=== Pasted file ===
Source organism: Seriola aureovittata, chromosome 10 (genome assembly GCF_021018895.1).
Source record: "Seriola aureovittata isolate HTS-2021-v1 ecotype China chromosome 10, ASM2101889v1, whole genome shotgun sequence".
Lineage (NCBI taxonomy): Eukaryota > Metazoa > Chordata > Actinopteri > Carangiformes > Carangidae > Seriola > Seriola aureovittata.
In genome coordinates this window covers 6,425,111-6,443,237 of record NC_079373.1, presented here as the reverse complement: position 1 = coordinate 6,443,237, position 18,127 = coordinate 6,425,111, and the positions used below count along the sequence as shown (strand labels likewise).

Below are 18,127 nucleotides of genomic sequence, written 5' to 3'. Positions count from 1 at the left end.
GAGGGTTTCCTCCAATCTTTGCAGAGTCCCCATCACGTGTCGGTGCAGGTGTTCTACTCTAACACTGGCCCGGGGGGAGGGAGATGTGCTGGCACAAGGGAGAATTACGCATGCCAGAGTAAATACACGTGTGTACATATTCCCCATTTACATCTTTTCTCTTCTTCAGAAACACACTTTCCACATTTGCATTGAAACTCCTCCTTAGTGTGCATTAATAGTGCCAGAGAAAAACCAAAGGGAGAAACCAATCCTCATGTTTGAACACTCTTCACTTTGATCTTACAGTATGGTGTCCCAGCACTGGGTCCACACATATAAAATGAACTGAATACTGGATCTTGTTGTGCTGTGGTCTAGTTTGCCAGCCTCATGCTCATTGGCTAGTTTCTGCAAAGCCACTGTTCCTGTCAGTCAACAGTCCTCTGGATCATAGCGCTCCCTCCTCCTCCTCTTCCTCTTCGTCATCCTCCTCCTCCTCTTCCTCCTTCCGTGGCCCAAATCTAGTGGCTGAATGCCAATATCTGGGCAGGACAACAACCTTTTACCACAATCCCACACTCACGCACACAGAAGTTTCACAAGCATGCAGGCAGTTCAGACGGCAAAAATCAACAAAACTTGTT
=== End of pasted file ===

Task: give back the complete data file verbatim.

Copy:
Source organism: Seriola aureovittata, chromosome 10 (genome assembly GCF_021018895.1).
Source record: "Seriola aureovittata isolate HTS-2021-v1 ecotype China chromosome 10, ASM2101889v1, whole genome shotgun sequence".
Lineage (NCBI taxonomy): Eukaryota > Metazoa > Chordata > Actinopteri > Carangiformes > Carangidae > Seriola > Seriola aureovittata.
In genome coordinates this window covers 6,425,111-6,443,237 of record NC_079373.1, presented here as the reverse complement: position 1 = coordinate 6,443,237, position 18,127 = coordinate 6,425,111, and the positions used below count along the sequence as shown (strand labels likewise).

Below are 18,127 nucleotides of genomic sequence, written 5' to 3'. Positions count from 1 at the left end.
GAGGGTTTCCTCCAATCTTTGCAGAGTCCCCATCACGTGTCGGTGCAGGTGTTCTACTCTAACACTGGCCCGGGGGGAGGGAGATGTGCTGGCACAAGGGAGAATTACGCATGCCAGAGTAAATACACGTGTGTACATATTCCCCATTTACATCTTTTCTCTTCTTCAGAAACACACTTTCCACATTTGCATTGAAACTCCTCCTTAGTGTGCATTAATAGTGCCAGAGAAAAACCAAAGGGAGAAACCAATCCTCATGTTTGAACACTCTTCACTTTGATCTTACAGTATGGTGTCCCAGCACTGGGTCCACACATATAAAATGAACTGAATACTGGATCTTGTTGTGCTGTGGTCTAGTTTGCCAGCCTCATGCTCATTGGCTAGTTTCTGCAAAGCCACTGTTCCTGTCAGTCAACAGTCCTCTGGATCATAGCGCTCCCTCCTCCTCCTCTTCCTCTTCGTCATCCTCCTCCTCCTCTTCCTCCTTCCGTGGCCCAAATCTAGTGGCTGAATGCCAATATCTGGGCAGGACAACAACCTTTTACCACAATCCCACACTCACGCACACAGAAGTTTCACAAGCATGCAGGCAGTTCAGACGGCAAAAATCAACAAAACTTGTT